February 19, 2011

Lunar X PRIZE Teams Announced

The Lunar X PRIZE Foundation, sponsored by Google, has confirmed the final line-up of 29 teams that will vie for the $30 million robotic Moon-explorer challenge.

The $20 million grand prize will go to a team that can be the first to build, launch and place a lunar vehicle on the Moon's surface that explores two locations a third of a mile apart. The vehicle must transmit high-resolution images of both locations back to Earth. The second team to accomplish the task will win $5 million. The teams have until December 31, 2015 to accomplish the feat.

Organizers of the competition are hoping to encourage the development of low-cost robotic space exploration.

"The official private race to the Moon is on," Peter Diamandis, chief executive of the X-Prize Foundation, said in a statement.

The teams come from 17 countries, making up a wildly divergent background, ranging from non-profit groups and universities to well-funded businesses.

Among the teams: The Penn State Lunar Lion team. It is composed of engineers and scientists from across the University who are aiming to be the first to land a vehicle on the moon and videotape the two distinct locales.

If all works out how it is planned, the Penn State team will build a lander that will be launched by a commercial launch service. The lander will travel for five days toward the Moon, where it will touch down. Once it captures and transmits images and video of the area around the landing zone, it will travel roughly 1,700 feet to another landing location and capture and transmit more images.

"Penn State has the breadth of technical expertise to tackle this challenge," said President Graham Spanier in a statement.

"This project also will offer numerous opportunities for faculty and students from across the University to collaborate on achieving a common goal and will showcase the expanse of Penn State's expertise in the sciences and engineering," he said.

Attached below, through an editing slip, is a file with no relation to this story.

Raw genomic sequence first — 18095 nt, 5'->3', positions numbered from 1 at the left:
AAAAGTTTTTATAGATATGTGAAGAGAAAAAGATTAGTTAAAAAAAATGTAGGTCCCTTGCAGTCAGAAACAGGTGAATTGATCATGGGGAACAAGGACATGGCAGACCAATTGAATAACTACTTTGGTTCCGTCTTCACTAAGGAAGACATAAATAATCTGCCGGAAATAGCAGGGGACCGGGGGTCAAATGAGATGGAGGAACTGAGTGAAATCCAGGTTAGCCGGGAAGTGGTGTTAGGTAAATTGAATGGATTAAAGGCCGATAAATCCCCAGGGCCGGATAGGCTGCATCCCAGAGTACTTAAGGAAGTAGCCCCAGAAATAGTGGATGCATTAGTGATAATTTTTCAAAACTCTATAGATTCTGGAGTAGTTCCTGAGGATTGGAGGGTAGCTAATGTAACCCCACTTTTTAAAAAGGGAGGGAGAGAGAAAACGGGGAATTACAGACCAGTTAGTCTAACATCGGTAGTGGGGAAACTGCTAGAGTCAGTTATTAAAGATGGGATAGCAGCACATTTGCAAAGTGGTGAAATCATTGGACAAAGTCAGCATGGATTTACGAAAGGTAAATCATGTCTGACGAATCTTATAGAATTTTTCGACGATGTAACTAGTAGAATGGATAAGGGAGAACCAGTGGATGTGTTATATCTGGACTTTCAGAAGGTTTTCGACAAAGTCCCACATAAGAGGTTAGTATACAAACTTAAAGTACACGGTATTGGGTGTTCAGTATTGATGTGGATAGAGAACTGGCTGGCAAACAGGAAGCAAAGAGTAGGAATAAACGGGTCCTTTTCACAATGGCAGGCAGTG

Spanier noted that the team's share of the funding for the project will come from philanthropy, corporate sponsors and scientific partners in the private sector. There may also be up to 10 percent funding allowed from the government.

Several teams have already signed up for rides for their lunar vehicles if they should make the deadline.

Astrobotic Technology, a spin off-off from Carnegie Mellon University has signed a deal with SpaceX - the private space company set up by PayPal founder Elon Musk - to use its Falcon 9 rocket.

Other teams, including a joint venture from a Russian and Indian team, and a separate one from China are scheduled to set off for the Moon in 2013.

While some governmental agencies are also vying to send lunar vehicles to the Moon, backers of the X-Prize challenge think the future of space exploration will be driven by the private sector.

"The most successful and revolutionary discoveries often come from small, entrepreneurial teams," said Tiffany Montague, of Google Space Initiatives.


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